Diverse, Effervescent, Natural: The Many Shades Of Québec Tourism
Anna Kroupina, Open Jaw
Alexandra Leclerc, Director of International Business Development and Media Relations (left) and James Allen, Manager of Business Development for the Americas with QuebecOriginal.
Travel agents, journalists and Quebec suppliers enjoyed breakfast at the Broadview Hotel before heading upstairs for the marketplace.
Étienne Fiola, Marketing Officer with The Quebec Maritime tourist board.
The Pot à l'Eau-de-Vie Lighthouse. Credit photo: Quebec Maritime.
Concept photo of the PY1 pyramid-shaped event venue soon to open in Montreal's Old Port. Credit photo: PY1.
Quebec is a province straddling two ways of life, from the fast-paced thrill of its festivals to the tranquil enjoyment of gazing out from a mountain peak; from lingering over a glass of cider at an apple orchard to ziplining above a tree canopy; from the pandemonium of a metropolitan city to the tranquility of rural countryside.
Between all these experiences – and its distinct, multilingual cultural ambiance -- Quebec has a comprehensive tourist offering unlike anywhere else in North America. That diversity was well demonstrated by 20 suppliers from across the province at an Experience Quebec breakfast and marketplace on 26MAR.
Approximately 80 travel agents were invited to discover the region and offerings from world-renowned destinations like Montreal and Mont Tremblant and lesser-known but equally intriguing places like Côte-Nord.
Montreal, Quebec’s largest city, proves once again that it’s at the cutting edge of festivals and entertainment with a new exhibit launching this summer. PY1 pyramid by Cirque du Soleil founder Guy Laliberté is an immersive visual and audible experience with lasers, 360-degree projections, kinetic video aerial scenery, atmospheric special effects and spectacular lighting.
As a gateway to the rest of Quebec, Montreal often acts as a starting place on a traveller’s itinerary before they move on to other parts of the province, but David Fily, Project Manager with Tourisme Montreal, stresses that the city deserves more than just a stopover of a day or two. He recommends at least four days to truly experience the city’s vivacity and happy-go-lucky vibe.
Travellers who want a break from the traffic and bustle can head to Laval. As someone who lived in Montreal for 10 years, I know what you’re thinking – tourism in Laval? Since when?
But this suburb, just 30 minutes from downtown Montreal, is a great place to enjoy outdoor activities in a less busy environment. While it’s Quebec’s third-largest city, Laval has a quarter of Montreal’s population in an area just slightly larger than half of Montreal.
With lots of free parking and even a free bus line, accessing events and festivals like the brand new Illumi – A Dazzling World of Lightsby Cavalia or the popular U-Pick Tulip Field is easy – much easier than in its southern neighbour.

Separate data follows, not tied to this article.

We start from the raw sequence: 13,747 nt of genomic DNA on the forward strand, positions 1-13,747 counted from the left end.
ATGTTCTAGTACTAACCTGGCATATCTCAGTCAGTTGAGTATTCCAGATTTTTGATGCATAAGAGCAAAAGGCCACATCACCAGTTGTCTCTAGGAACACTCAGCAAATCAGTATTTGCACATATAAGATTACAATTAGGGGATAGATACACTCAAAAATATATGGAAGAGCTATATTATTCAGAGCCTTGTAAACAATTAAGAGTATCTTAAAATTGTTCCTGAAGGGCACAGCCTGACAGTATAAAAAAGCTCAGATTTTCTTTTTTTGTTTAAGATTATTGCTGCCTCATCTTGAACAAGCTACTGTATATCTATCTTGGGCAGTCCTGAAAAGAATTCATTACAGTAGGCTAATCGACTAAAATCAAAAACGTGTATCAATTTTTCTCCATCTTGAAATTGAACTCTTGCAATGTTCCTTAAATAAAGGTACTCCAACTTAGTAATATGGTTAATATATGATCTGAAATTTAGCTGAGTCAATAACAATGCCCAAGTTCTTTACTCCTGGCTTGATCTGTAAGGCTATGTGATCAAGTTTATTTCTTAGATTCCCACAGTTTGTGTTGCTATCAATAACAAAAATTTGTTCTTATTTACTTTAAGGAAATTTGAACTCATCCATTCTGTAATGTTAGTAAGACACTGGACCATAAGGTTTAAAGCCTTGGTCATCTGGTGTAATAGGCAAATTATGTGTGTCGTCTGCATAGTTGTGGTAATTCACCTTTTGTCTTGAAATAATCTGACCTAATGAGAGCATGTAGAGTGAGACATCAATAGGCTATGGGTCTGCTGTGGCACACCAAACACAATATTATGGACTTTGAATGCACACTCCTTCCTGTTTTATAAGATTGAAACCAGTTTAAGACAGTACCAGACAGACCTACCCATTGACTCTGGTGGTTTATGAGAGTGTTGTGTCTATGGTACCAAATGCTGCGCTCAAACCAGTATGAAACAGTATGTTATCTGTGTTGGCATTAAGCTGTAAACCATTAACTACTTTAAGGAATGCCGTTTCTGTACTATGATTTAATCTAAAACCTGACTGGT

A little further north, Mont-Tremblant continues to entice travellers with its year-round outdoor activities and growing accommodation offering. Several new luxury hotels are expected to come on the market in the next few years, including C Hotels, a $45 million, 92-room, five-star luxury complex.
These timeless destinations give visitors a reason to return time and time again, but even with all Quebec’s notoriety, Alexandra Leclerc, Director of International Business Development and Media Relations with QuébecOriginal, says there is still a lot that people don’t know about the province.
Three-quarters of all visitors to the Quebec Maritimes, for example, are Quebec locals, leaving a lot of room for discovery for the rest of Canada.
Although the region has several regional airports and cruise ports, hands-on travellers can hop in a car and explore the biodiversity and plein-air adventures of the Quebec Maritimes on their own agenda.
“We really are a road trip destination,” says Étienne Fiola, Marketing Officer with the region’s tourism agency.
The 800-km coastal loop around the Gaspésie Peninsula is dotted with charming lighthouses, some of which have been converted into eccentric accommodations, like thePot à l'Eau-de-VieLighthouse (Brandy Pot Lighthouse), which accommodates guests on an island right in the middle of the Saint Lawrence River and is only accessible by boat shuttle.
On the topic of unique accommodations, birding enthusiasts can spend the night in a giant nest at a birdhouse-themed cottage in the Côte-Nord, an important resting and feeding ground for birds of a multitude of species.
These adventures barely scratch the surface of what Quebec’s 20 regions offer a traveller, but even this brief highlight reel shows that the province is diverse, effervescent and QuébecOriginal.
Anna Kroupina Journalist
Anna is OJ's newest member and she joins the team as a writer/reporter. She co-writes the daily news and covers events. Although she's new to the industry, pursuing a career path in travel/tourism has been a goal since her first family road trip to the Florida Keys sparked a desire to discover the world and this exhilarating, fast-paced industry.